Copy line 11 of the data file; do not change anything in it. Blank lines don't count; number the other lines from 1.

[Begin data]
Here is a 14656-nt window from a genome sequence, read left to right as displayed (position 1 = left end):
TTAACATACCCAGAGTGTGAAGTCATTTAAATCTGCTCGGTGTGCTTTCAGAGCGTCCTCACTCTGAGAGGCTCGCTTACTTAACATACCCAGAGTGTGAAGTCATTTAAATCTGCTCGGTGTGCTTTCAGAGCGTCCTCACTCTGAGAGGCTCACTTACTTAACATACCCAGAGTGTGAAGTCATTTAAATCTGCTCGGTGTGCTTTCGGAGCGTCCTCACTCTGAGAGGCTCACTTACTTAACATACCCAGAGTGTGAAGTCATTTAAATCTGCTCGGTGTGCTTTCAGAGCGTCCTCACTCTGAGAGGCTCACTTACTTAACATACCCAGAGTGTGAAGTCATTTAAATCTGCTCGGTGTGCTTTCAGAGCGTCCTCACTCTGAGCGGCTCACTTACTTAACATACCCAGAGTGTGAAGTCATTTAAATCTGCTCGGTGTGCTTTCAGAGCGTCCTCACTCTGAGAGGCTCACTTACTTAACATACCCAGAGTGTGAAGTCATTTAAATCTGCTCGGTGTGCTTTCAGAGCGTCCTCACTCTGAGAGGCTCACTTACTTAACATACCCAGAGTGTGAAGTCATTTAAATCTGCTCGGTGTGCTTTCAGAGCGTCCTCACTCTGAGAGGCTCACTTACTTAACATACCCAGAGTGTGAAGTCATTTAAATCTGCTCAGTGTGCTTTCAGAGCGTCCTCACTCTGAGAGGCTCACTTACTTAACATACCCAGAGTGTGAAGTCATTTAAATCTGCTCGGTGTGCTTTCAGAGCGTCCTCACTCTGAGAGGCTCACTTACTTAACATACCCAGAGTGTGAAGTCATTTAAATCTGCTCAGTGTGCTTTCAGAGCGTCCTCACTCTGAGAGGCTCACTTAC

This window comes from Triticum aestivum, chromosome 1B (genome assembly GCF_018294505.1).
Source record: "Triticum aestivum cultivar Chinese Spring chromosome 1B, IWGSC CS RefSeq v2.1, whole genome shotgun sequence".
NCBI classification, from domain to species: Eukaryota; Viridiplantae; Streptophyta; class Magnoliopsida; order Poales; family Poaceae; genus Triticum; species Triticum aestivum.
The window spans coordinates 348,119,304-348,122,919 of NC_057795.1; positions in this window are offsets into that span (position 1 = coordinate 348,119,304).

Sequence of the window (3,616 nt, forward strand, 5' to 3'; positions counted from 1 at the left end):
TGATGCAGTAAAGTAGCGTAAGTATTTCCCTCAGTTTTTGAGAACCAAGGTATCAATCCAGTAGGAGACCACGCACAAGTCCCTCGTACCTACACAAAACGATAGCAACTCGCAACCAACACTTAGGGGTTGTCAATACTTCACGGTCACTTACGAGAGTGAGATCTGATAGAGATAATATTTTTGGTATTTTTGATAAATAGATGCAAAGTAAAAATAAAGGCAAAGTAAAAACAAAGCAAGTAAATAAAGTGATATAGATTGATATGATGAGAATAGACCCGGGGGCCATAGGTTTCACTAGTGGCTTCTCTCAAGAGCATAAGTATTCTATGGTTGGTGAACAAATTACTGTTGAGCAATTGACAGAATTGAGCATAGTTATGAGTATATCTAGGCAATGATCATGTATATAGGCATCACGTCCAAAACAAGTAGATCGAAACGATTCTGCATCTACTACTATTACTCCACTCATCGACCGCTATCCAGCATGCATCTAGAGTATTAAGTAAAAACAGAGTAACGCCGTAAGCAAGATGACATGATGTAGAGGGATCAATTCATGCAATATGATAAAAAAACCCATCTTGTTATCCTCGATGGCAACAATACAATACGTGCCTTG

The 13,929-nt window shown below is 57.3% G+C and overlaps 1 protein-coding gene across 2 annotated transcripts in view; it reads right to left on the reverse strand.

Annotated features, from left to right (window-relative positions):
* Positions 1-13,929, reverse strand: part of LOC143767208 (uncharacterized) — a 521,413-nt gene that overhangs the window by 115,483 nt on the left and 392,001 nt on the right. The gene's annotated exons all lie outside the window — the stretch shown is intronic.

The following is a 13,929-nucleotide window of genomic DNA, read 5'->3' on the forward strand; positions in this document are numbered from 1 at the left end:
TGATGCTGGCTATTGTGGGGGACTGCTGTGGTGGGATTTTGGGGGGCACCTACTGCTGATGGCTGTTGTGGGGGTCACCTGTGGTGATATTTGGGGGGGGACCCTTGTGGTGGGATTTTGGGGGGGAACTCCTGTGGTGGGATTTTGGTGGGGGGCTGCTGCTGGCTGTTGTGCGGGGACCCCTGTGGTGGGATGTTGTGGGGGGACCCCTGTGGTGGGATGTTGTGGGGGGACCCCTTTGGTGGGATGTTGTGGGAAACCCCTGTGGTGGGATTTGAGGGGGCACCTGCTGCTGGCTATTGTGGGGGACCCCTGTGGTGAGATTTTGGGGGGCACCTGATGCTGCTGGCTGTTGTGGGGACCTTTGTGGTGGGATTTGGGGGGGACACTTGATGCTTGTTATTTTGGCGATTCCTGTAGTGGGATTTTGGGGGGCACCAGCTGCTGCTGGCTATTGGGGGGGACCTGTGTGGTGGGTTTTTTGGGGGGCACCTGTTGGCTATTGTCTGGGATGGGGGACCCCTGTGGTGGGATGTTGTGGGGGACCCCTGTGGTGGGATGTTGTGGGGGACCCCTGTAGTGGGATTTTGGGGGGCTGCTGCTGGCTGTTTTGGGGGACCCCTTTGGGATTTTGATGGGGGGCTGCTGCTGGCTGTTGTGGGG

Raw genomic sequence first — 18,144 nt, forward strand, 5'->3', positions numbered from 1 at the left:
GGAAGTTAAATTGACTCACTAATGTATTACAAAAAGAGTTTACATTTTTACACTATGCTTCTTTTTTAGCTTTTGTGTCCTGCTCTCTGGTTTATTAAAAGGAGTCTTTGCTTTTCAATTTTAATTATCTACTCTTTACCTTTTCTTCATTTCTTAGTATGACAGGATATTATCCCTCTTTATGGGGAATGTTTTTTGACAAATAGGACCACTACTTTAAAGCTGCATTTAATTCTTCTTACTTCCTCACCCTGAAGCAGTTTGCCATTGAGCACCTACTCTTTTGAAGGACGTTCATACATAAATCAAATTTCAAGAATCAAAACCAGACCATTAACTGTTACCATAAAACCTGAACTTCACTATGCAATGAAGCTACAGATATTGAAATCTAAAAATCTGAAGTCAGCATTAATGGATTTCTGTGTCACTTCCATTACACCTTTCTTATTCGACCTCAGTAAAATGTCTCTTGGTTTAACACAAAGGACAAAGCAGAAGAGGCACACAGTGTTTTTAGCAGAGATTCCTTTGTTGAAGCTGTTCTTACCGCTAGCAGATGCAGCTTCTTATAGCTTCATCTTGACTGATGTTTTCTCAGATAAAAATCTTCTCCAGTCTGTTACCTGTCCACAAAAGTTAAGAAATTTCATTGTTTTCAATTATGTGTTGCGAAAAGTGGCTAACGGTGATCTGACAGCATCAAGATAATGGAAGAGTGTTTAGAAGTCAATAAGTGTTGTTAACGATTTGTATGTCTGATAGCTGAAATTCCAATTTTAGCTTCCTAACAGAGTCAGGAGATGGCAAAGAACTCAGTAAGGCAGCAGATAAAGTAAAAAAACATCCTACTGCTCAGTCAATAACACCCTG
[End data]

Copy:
* Positions 1-13,929, reverse strand: part of LOC143767208 (uncharacterized) — a 521,413-nt gene that overhangs the window by 115,483 nt on the left and 392,001 nt on the right. The gene's annotated exons all lie outside the window — the stretch shown is intronic.